Elrohir and Elladan spell each other keeping you warm. Elves are warmer than humans, or so I have heard. I am sure even the Half-elven can provide a measure of warmth that could not be found elsewhere. I am grateful for their presence, for you are drawing strength from them. There exists a bond between you three that I can never truly share. But I see it at work as they hold and comfort you. Lord Elrond might offer you similar succor, but I can think of no one else I would want at your side in this trying hour.

Except perhaps Arwen. I am sure you would prefer it be her body pressed against you rather than your brothers’. My certainty was confirmed when suddenly you turned and in your delirium ran your hand through Elladan’s hair and tried to kiss him. Never did an Elf leap from a bed so quickly! Elrohir and I laughed long at his scowling embarrassment, but our laughter hid our fear and the strain that threatens to break the three of us.

We laughed because if we did not, we might weep.

I do not know how much longer I can stand this.


Elrohir’s voice shakes. "I think his fever has broken!" He crawls from the bed, where you have kicked off all the covers. Sweat soaks your shirt, your hair. Your eyes flutter briefly, but fall shut. It seems fever has released you, but illness lingers still.

Elladan wipes your face with a cloth. I grin and whisper as I nudge him, "No more kisses for you."

He glares at me. "Thank Ilúvatar."

"Do we tell him?" Elrohir asks.

We stare at him. "Do you wish Aragorn to kill you?" I ask.

His cheeks flame. "No."

"Then keep silent," I tell him.


I look up, for I feel eyes upon me. Your eyes, tired but finally shining with clarity. How my heart soars!

"Halbarad..." A weak whisper. "How many ...have died?"

How like you to ask after others’ health before your own. I do not want to say, but your gaze demands my honesty. My joy fades, and I swallow. "Thirty-two, so far. Four more likely will not last the night."

Sorrow mars your brow. "And you... your family?"

"To my knowledge, they are well."

You sigh, and as you drift back to sleep, I wipe the tears tracking down your temples.


Elladan touches Aragorn’s tears. "Is he in pain?"

"Only in his soul, I think." The deaths this summer are a sore blow. We Dúnedain bear constant witness to tragedy, and the long ages of the decline of the Faithful brings me sorrow that is nigh inexpressible; countless times worse must it be for you, charged as Chieftain and Heir with our people’s very survival.

Elladan squeezes my shoulder. "There is still hope. Not idly did Father name him Estel."

"I fear sometimes the name is too heavy to bear."

"No. He is strong. He fights, remember?" His smile strengthens me.


"You must eat." I resist the urge to jam the spoon between your tightly closed lips.

"I am not hungry."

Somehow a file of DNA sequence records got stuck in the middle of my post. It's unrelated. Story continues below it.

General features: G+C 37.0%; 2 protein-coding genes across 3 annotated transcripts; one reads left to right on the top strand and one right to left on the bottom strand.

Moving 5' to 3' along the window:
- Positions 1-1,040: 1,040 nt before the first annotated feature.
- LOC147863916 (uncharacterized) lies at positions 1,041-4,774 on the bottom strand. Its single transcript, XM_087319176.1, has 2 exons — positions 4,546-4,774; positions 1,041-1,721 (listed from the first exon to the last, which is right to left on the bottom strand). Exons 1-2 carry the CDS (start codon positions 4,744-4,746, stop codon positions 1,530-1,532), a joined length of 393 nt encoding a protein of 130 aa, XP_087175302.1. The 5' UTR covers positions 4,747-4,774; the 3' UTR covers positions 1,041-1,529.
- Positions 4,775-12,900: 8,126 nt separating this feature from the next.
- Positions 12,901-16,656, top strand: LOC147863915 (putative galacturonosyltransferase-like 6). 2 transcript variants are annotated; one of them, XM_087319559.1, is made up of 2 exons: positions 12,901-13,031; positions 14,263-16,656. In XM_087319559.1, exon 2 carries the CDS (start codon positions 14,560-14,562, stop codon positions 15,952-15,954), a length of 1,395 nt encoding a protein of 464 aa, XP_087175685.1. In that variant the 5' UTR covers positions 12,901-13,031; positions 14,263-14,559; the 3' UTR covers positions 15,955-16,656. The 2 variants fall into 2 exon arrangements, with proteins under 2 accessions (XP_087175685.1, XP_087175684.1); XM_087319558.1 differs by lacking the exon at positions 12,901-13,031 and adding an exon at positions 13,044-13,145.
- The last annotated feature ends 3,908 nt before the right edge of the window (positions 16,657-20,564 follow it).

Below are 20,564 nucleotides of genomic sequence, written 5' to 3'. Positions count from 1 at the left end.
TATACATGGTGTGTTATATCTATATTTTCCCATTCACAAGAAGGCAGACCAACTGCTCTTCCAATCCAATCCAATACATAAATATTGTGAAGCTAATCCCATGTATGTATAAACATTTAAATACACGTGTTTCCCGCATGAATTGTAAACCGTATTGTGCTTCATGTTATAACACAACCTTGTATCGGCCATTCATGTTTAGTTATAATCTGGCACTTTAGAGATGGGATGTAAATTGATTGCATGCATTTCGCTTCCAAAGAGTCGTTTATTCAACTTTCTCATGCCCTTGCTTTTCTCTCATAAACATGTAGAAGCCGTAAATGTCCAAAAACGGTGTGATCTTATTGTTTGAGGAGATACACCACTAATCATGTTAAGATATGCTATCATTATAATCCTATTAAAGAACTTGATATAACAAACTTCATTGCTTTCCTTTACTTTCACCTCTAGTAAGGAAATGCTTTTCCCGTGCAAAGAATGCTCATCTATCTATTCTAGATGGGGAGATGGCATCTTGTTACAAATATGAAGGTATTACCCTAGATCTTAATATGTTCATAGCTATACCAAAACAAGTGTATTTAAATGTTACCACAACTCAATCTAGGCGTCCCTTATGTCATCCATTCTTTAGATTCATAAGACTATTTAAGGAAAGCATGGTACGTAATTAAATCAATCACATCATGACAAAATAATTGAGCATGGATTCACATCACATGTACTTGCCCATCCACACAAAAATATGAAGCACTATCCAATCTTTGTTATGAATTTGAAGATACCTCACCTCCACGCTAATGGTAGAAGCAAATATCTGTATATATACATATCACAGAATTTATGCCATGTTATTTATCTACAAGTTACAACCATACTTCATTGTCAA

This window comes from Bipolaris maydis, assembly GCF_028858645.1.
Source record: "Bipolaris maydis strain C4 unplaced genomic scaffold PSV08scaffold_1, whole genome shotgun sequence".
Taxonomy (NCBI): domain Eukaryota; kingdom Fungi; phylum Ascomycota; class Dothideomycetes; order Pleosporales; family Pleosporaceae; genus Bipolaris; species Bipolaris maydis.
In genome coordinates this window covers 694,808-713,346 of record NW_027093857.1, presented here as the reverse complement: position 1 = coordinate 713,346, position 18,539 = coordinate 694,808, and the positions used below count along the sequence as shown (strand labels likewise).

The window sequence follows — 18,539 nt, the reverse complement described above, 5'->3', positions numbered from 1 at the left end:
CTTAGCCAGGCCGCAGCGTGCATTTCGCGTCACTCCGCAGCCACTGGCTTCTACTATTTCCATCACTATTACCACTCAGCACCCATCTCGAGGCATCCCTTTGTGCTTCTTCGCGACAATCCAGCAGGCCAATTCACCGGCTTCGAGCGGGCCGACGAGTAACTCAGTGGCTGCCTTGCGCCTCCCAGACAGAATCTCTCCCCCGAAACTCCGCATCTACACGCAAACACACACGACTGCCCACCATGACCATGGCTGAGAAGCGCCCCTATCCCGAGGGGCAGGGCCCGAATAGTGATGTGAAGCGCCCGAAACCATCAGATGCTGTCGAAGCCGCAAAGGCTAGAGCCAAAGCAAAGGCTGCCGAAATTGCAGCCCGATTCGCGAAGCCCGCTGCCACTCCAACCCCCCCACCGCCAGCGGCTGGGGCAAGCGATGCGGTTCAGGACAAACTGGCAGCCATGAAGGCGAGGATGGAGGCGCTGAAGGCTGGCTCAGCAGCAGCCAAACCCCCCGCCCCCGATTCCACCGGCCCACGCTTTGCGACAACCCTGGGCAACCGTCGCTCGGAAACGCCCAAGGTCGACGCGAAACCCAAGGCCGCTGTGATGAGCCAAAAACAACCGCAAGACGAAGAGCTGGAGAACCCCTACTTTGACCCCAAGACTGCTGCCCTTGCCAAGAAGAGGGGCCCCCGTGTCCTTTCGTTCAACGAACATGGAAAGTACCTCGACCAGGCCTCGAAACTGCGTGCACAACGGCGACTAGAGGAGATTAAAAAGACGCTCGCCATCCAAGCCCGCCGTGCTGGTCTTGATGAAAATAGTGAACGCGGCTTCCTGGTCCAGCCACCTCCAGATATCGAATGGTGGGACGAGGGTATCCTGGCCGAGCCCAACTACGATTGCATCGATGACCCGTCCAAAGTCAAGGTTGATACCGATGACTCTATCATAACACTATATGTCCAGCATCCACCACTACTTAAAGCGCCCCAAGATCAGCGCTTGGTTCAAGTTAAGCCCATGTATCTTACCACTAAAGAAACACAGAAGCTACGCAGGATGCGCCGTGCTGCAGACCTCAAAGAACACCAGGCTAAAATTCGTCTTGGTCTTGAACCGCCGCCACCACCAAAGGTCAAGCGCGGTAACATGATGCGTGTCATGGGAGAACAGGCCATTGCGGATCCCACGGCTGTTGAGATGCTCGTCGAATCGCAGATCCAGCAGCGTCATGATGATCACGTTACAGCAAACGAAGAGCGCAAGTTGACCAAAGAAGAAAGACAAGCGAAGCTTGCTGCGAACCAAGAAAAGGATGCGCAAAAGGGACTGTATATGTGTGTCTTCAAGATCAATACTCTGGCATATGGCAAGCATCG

I offer a cup instead. "Drink, then, stubborn one," I growl and am pleased to see your faint smile. My goal today is to chase the sorrow from your eyes however I can.

You swallow, then lay back, gasping.

"Time will give you back your strength. But only if you eat."

You glare, weakly. "You are ever the hard taskmaster."

"Only when the student is stubborn." I smile.

You stare at the ceiling for a moment. "I remember... our first sparring match."

"You were green."

"You cheated."

Elrohir laughs as he listens to us. "You were not exactly a war-hardened Dúnadan, brother."

"And whose fault was that?"

"Ah. So Father coddled you? Nay. He feared for your safety, and rightly so. We trained you, but you were indeed green when we escorted you to your people. Halbarad had his work cut out for him."

I smile, vindicated.

You give me another glare. "Stop smirking."

I laugh instead and that brings more angry sparks in your eyes. It is far better seeing you angry than so despairing.

My plan is working.


The day passes slowly but happily as many stop in to see how you fare, and as you see each healthy man, your spirits rise, which raises my own. But I had to leave to tend to matters of our people, and now that I am back, I like not the pensive look in your eye. "Aragorn, what worries you?"


Not an unexpected answer. "Aragorn."

You shift uneasily but finally sigh. "I had ... troubling dreams."

Elrohir steps over from where he had been tending a pot of soup sent you by Ivorwen. "Fever changes sleep. I would not worry overmuch."

"I do not, only ..."

"What?" I ask.

"One in particular seemed too vivid to be a mere fever dream."

"Tell me about it?"

You glance at Elrohir, blushing a bit. "It was about Arwen." I hear a quiet "Ah" behind me and Elrohir goes back to his soup-stirring. Elrohir avoids speaking of any matters of the heart, unless it be his own.

"If you would rather not speak it, I understand," I offer, hoping that you take me up on it, for I have a sudden suspicion about where this will lead.

"No, I want to." You hitch yourself up in the bed. "I was about to ... to kiss her ... and she simply vanished! Do you think it is a portent?"

I hear a choking noise behind me and it takes every bit of skill I possess to keep my own face straight. Steps cross the room and the choking fades with the door’s slam. Though it is faint, I know I can hear Elrohir’s wild laughter. In your turmoil, you seem not to notice, looking at me expectantly instead.

"I ... ah ... I do not think it a portent," I finally manage. I stand quickly. "I ... ah ... I need to check on ... on something. I will be back."

I hurry out of the cottage and find Elrohir collapsed under a tree, breathless with laughter. I struggle to keep my voice stern, for my own mirth bubbles within. "Stop it, you fool!" I hiss. "He will hear you!"

"‘She simply vanished!’ Oh, Valar help me but I could not hold back my laughter. Would that Elladan were here!" More gales of laughter and tears roll down his cheeks.

I glance uneasily at the cottage, and groan. "You are about to get your wish."

Elladan has just slipped through the door.


The door flies open. I expect Elladan but it is you: face pale, hair awry and gaze murderous.

Suddenly I fear for Elladan’s life.